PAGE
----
ButI would really make it a point to include a significant amount of data-driven images like graphs and charts in FinTech content.
This chartthat Khan used in his article provides a wealth of information.
This should help readers connect the dots and understand industry trends and patterns.
According to Snap Agency, content that received the most social shares was over 2,500 words on average throughout 2016.
When it comes to the largest volume of organic traffic, the ideal word count was 2,250 – 2,500.
2,100 – 2,500 words is a solid number to aim for if you’re in the finance industry.
Now you may have come across this Viperchill article that mentions that the average post length of the top five blogs in the finance industry was only 1,225.
This was from back in 2010 when 500 – 800 words was considered the norm.
And as you can see, finance is on the longer end of the spectrum.
My logicand experience show that you should go pretty friggin’ long with content in the finance industry.
I keep up with TheMotleyFool, a top finance site.
Some of their news articles are shorter. But their feature pieces and interviews often top 3,000 words.
You’ll definitely want to cover your topics exhaustively and leave no stone unturned.
Again, plenty of data-driven images should be your ticket to improving the reader’s experience and getting your point across.
And the term “manufacturing” can cover a ridiculous number of topics.
There’s everything from chemicals and textiles to machines and heavy equipment.
So there’s likely to be some disparity in terms of what word count is ideal.
But as a collective whole, 1,700 – 1,900 is a safe number.
Why? Much of the manufacturing industry, especially industrial manufacturing, does not engage in a high level of content marketing.
Sales partners are often fixed, and B2B relationships remain relatively tight-knit, which leads to a slower-than-average uptake of content marketing trends.
A manufacturing business that blogs relevant content with right keywords is going to experience high rankings.
1,700 – 1,900 allows you to cover your topic in depth without going overboard with extraneous information.
The sales industry is another one that’s quite robust.
It’s a wide umbrella that encompasses many different areas.
If you look at most of the successful posts in this industry, it’s pretty evident that they hit a high word count.
I also see a lot of whitepapers and in-depth PDFs that tackle subjects at length.
There are also a lot of scholarly articles that you have to compete with.
The longer the word count the better in the sales industry.
This has always been a staple industry in the United States.
Whether it’s massive chains or your small mom-and-pop store down the street, retail drives the U.S. economy.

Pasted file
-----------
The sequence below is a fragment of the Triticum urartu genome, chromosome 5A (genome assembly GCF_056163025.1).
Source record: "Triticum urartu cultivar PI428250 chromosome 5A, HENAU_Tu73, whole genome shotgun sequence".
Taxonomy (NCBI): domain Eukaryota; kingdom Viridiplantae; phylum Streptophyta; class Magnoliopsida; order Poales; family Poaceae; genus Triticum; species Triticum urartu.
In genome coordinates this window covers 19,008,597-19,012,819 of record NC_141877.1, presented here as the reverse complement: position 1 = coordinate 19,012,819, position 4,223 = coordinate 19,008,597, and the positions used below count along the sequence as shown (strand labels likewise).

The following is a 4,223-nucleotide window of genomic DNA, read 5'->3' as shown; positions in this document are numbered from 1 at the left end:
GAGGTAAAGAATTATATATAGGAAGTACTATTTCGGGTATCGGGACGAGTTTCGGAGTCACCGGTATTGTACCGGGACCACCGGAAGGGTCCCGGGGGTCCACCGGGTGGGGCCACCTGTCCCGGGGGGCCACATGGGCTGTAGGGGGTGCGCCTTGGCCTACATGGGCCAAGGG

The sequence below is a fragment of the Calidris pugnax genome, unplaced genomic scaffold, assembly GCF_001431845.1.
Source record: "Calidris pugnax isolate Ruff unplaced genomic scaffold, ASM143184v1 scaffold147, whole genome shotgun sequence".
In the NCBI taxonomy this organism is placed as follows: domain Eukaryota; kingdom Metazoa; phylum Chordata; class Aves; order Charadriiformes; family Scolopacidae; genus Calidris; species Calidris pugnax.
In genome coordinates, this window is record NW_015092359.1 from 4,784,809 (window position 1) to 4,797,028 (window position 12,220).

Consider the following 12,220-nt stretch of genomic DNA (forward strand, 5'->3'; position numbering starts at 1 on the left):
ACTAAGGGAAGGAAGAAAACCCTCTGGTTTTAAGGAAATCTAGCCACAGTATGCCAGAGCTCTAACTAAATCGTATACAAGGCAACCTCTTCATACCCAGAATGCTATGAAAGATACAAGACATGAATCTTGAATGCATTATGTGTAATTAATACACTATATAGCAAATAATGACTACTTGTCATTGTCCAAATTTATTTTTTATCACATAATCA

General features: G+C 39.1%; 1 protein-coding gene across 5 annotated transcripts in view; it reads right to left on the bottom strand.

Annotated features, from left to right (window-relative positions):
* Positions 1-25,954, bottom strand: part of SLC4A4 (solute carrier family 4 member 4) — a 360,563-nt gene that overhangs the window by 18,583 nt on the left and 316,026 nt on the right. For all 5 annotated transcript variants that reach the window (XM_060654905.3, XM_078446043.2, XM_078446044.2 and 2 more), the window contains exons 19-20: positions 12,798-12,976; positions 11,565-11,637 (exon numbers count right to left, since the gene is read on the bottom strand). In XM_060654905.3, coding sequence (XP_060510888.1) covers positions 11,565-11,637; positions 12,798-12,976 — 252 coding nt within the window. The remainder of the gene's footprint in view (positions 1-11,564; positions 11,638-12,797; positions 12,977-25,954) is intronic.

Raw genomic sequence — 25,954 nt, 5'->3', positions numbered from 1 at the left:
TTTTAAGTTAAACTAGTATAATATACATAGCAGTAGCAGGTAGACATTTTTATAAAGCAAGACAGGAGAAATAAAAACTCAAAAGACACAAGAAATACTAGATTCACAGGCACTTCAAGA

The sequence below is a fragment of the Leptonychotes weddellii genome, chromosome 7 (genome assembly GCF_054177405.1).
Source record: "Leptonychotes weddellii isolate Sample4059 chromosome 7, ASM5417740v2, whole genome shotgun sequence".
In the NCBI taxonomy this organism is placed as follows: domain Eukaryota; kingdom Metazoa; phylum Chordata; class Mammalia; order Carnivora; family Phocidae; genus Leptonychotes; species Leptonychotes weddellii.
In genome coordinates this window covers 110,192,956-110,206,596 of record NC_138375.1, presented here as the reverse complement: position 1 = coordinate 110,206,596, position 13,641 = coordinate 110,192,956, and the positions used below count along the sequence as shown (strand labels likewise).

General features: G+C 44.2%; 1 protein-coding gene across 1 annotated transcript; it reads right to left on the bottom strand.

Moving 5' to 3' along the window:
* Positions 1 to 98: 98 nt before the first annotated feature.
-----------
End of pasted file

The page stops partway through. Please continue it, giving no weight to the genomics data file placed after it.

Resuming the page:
Online retailing in particular has seen massive growth in recent years.
And just like manufacturing, the retail industry is far reaching and can involve a lot of different types of content.
But when you look at the big picture, you can usually explain a product or service sufficiently without an insane word count.
That’s why 1,500 – 1,700 words (or maybe even less) is a good number to aim for.
While images are important across the board, they’re absolutely critical for retail-based articles.
Take for instance this page from Pakayak, which offers a surplus of imagery to explain the concept and how their product works.
Videos are great as well, especially when the benefits of a particular product aren’t immediately obvious.
It’s the industry where so many people have made their millions (and billions).
According to Fortune Magazine, global real estate is worth a mind-boggling $217 trillion!
So this makes it an incredibly competitive industry.
By entering “real estate blogs” in Google search, I instantly got 85,600,000 results.
This means you’re going to have to be on top of your game to stand out and pull in traffic.
You’re also going to want to specialize in a few key areas and be able to provide your audience with expert advice.
After all, you’re up against juggernauts like Trulia, Zillow, and House Logic who have deep pockets and a team of dedicated writers.
Just look at the massive archive of content readers can find on Zillow’s blog.
But if you consistently create beefy content that clocks in somewhere around 1,800 words, you should be able to capture your piece of the pie.
Mastering Local SEO will help you loads when it comes to content marketing for real estate.
You’re probably wondering why the ideal word count for this industry is considerably lower than the rest.
These types of post tend to be more visual-centric and use a ton of pictures and videos rather than an insanely high word count.
For example, there’s a lot of DIY type stuff that provides readers with instructions on how to complete a project.
After looking at several home and garden articles, it’s apparent that hitting 2,000 plus words isn’t usually necessary.
What’s more important is being incredibly detailed and walking readers through a project step-by-step to eliminate any confusion.
That’s why video works a lot better than written content in this industry.
Tech is like home and garden terms of content being best with a lower word count and plenty of images.
Much of the top tech blogs are news sites, which lend themselves to AMP-loading content and easy-to-digest blurbs.
If you look at most of the content on TechCrunch, you’ll notice that most of the articles are not long-winded manifestos.